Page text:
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Breakfast of Grampians, or Goodbye Wide-Open Beavers

Earl Fowler

And so it occurs to me that 50 years ago on Father’s Day, I finished reading the novel Kurt Vonnegut Jr. had written while approaching his 50th birthday: 1973’s Breakfast of Champions, or Goodbye Blue Monday.

Some people feel the book marked the beginning of Vonnegut’s decline as an important writer. I don’t think that’s quite fair — Jailbird and Galápagos and Bluebeard and Timequake were still to come — but it certainly wasn’t as good as The Sirens of Titan or God Bless You, Mr. Rosewater or Cat’s Cradle or Slaughterhouse-Five.

Breakfast of Champions received a negative review in The New York Times and was made into a savagely panned 1999 film — starring a stellar cast of Bruce Willis, Albert Finney, Nick Nolte and Omar Epps — so bad that it never went into wide release.


Vonnegut himself wasn’t crazy about the book, which is about free will and suicide and race relations and other things but is perhaps most famous for its illustrations of his felt-tip drawings, particularly the first picture most of us had ever seen in an important literary work of a human asshole. Not to mention a wide-open beaver of the sort where babies come from.


In his 1981 “autobiographical collage” Palm Sunday, wherein the author plots his own rise and fall, he gives Breakfast of Champions a mediocre C.

Nonetheless, the novel spent 56 weeks on the Times’ bestseller list. Half a century on, I still find myself from time to time in the solipsistic position of thinking of myself — à la novel protagonist Dwayne Hoover, a wealthy and respectable Pontiac dealer — as the only creature in the universe with free will. Everyone else is a robot.

This is no doubt due to the bad chemicals in both our brains. I also suspect everyone, robotic or not, feels like this from time to time.

And I know for a fact that anyone old enough to remember reading a first edition of Breakfast of Champions in 1973 feels exactly like character Kilgore Trout — the fictional, notably unsuccessful sci-fi writer/alter ego who shows up in many of Vonnegut’s books — as the narrator/author/Creator of the Universe reveals his presence and sets Trout free.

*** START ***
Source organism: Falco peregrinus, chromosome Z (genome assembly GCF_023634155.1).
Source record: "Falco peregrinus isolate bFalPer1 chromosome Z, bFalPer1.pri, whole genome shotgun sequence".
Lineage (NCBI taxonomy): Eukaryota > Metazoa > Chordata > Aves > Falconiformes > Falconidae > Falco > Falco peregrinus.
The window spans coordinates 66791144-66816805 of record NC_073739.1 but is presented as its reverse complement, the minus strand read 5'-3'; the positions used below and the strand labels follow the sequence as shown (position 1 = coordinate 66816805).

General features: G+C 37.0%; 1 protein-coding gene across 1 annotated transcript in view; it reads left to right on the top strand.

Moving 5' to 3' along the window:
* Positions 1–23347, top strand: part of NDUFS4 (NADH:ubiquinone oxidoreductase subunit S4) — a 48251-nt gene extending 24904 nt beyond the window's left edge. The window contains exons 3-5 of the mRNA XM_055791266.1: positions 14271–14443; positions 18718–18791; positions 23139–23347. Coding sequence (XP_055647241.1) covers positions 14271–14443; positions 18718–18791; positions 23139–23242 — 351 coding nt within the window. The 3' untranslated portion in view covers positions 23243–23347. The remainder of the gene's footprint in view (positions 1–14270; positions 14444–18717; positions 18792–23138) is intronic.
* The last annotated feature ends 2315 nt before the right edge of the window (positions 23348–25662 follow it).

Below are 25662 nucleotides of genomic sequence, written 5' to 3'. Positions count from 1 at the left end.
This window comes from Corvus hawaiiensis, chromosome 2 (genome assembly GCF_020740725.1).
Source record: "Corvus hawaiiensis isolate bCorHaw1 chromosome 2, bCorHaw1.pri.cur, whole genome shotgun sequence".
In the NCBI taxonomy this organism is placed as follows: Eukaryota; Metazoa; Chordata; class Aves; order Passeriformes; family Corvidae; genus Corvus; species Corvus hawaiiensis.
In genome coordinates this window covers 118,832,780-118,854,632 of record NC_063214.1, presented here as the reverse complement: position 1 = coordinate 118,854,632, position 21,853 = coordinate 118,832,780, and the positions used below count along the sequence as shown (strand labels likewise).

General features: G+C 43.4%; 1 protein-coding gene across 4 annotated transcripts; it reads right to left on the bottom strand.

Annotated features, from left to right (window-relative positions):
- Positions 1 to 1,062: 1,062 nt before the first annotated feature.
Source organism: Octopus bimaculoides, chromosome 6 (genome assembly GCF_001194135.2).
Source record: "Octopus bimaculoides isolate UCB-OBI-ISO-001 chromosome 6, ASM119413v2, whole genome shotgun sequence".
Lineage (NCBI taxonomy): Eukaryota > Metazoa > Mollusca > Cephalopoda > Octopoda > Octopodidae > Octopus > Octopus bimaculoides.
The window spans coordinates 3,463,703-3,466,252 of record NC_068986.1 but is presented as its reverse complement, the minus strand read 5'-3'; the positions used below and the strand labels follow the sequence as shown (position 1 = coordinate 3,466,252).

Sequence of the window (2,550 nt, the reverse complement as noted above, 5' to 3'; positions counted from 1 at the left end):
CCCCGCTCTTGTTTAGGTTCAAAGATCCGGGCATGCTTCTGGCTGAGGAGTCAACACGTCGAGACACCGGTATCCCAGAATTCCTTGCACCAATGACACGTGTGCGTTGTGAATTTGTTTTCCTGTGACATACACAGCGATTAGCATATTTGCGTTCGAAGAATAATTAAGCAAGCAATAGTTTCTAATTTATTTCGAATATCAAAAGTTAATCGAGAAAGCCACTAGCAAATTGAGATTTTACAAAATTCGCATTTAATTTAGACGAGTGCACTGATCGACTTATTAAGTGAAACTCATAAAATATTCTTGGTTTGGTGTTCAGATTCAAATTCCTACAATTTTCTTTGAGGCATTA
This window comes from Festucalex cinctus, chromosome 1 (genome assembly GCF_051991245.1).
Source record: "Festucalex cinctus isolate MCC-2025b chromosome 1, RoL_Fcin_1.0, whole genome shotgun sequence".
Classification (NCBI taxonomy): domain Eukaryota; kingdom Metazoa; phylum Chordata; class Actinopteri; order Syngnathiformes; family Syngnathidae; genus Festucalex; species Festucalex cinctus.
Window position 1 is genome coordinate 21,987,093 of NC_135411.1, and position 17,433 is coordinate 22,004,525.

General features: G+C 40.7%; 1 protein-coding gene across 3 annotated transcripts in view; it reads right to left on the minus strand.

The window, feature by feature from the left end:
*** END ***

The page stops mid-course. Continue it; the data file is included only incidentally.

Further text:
The narrator/author/Creator of the Universe is speaking to us as the book closes:

I somersaulted lazily and pleasantly through the void, which is my hiding place when I dematerialize. Trout’s cries to me faded as the distance between us increased.

His voice was my father’s voice. I heard my father — and I saw my mother in the void. My mother stayed far, far away, because she had left me a legacy of suicide.

When Vonnegut came home from military training in 1944, he found the body of his mother, Edith, a bitter and frustrated woman who killed herself after becoming addicted to booze and prescription pills. It was Mother’s Day. Vonnegut would himself attempt suicide in 1984, an experience you can read about in his 1991 collection of essays, Fates Worse than Death.

And now, back to the closing words of the narrator/author/Creator of the Universe:

Here was what Kilgore Trout cried out to me in my father’s voice: “Make me young, make me young, make me young!”

If you’re a Vonnegut fan and really on your toes, you’ll remember a scene from Slaughterhouse-Five in which protagonist Billy Pilgrim, then 41, visits his decrepit mother at the Pine Knoll old people’s home in 1965:

Her voice was nearly gone, so, in order to hear her, Billy had to put his ear next to her papery lips. She evidently had something very important to say.

“How …?” she began, and she stopped. She was too tired. She hoped she wouldn’t have to say the rest of her sentence, that Billy would finish it for her.

But Billy had no idea what was on her mind. “How what, Mother?” he prompted.

She swallowed hard, shed some tears. Then she gathered energy from all over her ruined body, even from her toes and fingertips. At last she had accumulated enough to whisper this complete sentence:

“How did I get so old?”

I think I speak for a lot of us — as we recall the ruined bodies of our own diminished fathers and decrepit mothers here on this day in 2023, sacred to marketers of Old Spice and barbecue accessories — when I repeat that very question.

And if you’re listening while somersaulting pleasantly out there in the void, here’s a pointless plea in supplication to the narrator/author/Creator of the Universe, the depth and urgency of which none still living could possibly have fathomed half a century ago:


Make me young, make me young, make me young!


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